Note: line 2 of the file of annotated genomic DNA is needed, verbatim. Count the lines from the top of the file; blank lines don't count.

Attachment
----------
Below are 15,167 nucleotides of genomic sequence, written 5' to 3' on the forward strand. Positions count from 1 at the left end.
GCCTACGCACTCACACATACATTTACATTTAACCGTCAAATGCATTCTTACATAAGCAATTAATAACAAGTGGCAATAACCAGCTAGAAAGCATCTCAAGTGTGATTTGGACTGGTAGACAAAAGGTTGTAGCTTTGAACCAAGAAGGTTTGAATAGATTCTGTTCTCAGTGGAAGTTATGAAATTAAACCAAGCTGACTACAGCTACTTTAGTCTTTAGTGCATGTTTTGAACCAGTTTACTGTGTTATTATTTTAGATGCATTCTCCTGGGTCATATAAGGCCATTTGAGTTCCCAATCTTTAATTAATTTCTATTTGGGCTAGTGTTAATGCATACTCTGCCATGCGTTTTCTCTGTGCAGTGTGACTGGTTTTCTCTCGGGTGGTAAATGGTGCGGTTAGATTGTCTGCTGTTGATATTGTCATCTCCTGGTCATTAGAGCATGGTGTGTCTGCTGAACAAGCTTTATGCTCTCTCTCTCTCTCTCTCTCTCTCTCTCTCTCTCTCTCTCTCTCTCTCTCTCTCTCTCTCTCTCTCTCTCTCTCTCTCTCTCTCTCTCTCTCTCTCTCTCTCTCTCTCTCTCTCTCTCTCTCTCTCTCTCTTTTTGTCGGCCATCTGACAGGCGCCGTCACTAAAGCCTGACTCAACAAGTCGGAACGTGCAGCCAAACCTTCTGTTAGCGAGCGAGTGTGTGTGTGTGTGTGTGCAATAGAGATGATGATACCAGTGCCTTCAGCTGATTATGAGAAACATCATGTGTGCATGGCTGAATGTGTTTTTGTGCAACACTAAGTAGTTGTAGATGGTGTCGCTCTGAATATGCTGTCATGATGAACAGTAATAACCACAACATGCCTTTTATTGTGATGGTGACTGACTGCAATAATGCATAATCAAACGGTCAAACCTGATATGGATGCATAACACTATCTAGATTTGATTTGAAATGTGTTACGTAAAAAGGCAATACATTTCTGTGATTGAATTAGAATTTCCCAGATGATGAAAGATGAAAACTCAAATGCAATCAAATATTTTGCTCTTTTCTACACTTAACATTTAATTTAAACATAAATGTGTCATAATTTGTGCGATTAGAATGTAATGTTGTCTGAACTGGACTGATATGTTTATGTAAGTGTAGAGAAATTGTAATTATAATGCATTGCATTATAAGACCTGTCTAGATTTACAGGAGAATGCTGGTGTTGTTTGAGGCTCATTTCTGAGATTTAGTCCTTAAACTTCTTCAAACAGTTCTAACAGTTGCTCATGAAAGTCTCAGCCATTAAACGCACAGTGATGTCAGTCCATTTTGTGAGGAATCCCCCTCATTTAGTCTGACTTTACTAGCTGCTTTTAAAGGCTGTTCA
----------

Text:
GCCTACGCACTCACACATACATTTACATTTAACCGTCAAATGCATTCTTACATAAGCAATTAATAACAAGTGGCAATAACCAGCTAGAAAGCATCTCAAGTGTGATTTGGACTGGTAGACAAAAGGTTGTAGCTTTGAACCAAGAAGGTTTGAATAGATTCTGTTCTCAGTGGAAGTTATGAAATTAAACCAAGCTGACTACAGCTACTTTAGTCTTTAGTGCATGTTTTGAACCAGTTTACTGTGTTATTATTTTAGATGCATTCTCCTGGGTCATATAAGGCCATTTGAGTTCCCAATCTTTAATTAATTTCTATTTGGGCTAGTGTTAATGCATACTCTGCCATGCGTTTTCTCTGTGCAGTGTGACTGGTTTTCTCTCGGGTGGTAAATGGTGCGGTTAGATTGTCTGCTGTTGATATTGTCATCTCCTGGTCATTAGAGCATGGTGTGTCTGCTGAACAAGCTTTATGCTCTCTCTCTCTCTCTCTCTCTCTCTCTCTCTCTCTCTCTCTCTCTCTCTCTCTCTCTCTCTCTCTCTCTCTCTCTCTCTCTCTCTCTCTCTCTCTCTCTCTCTCTCTCTCTCTCTCTCTCTCTCTCTCTCTTTTTGTCGGCCATCTGACAGGCGCCGTCACTAAAGCCTGACTCAACAAGTCGGAACGTGCAGCCAAACCTTCTGTTAGCGAGCGAGTGTGTGTGTGTGTGTGTGCAATAGAGATGATGATACCAGTGCCTTCAGCTGATTATGAGAAACATCATGTGTGCATGGCTGAATGTGTTTTTGTGCAACACTAAGTAGTTGTAGATGGTGTCGCTCTGAATATGCTGTCATGATGAACAGTAATAACCACAACATGCCTTTTATTGTGATGGTGACTGACTGCAATAATGCATAATCAAACGGTCAAACCTGATATGGATGCATAACACTATCTAGATTTGATTTGAAATGTGTTACGTAAAAAGGCAATACATTTCTGTGATTGAATTAGAATTTCCCAGATGATGAAAGATGAAAACTCAAATGCAATCAAATATTTTGCTCTTTTCTACACTTAACATTTAATTTAAACATAAATGTGTCATAATTTGTGCGATTAGAATGTAATGTTGTCTGAACTGGACTGATATGTTTATGTAAGTGTAGAGAAATTGTAATTATAATGCATTGCATTATAAGACCTGTCTAGATTTACAGGAGAATGCTGGTGTTGTTTGAGGCTCATTTCTGAGATTTAGTCCTTAAACTTCTTCAAACAGTTCTAACAGTTGCTCATGAAAGTCTCAGCCATTAAACGCACAGTGATGTCAGTCCATTTTGTGAGGAATCCCCCTCATTTAGTCTGACTTTACTAGCTGCTTTTAAAGGCTGTTCA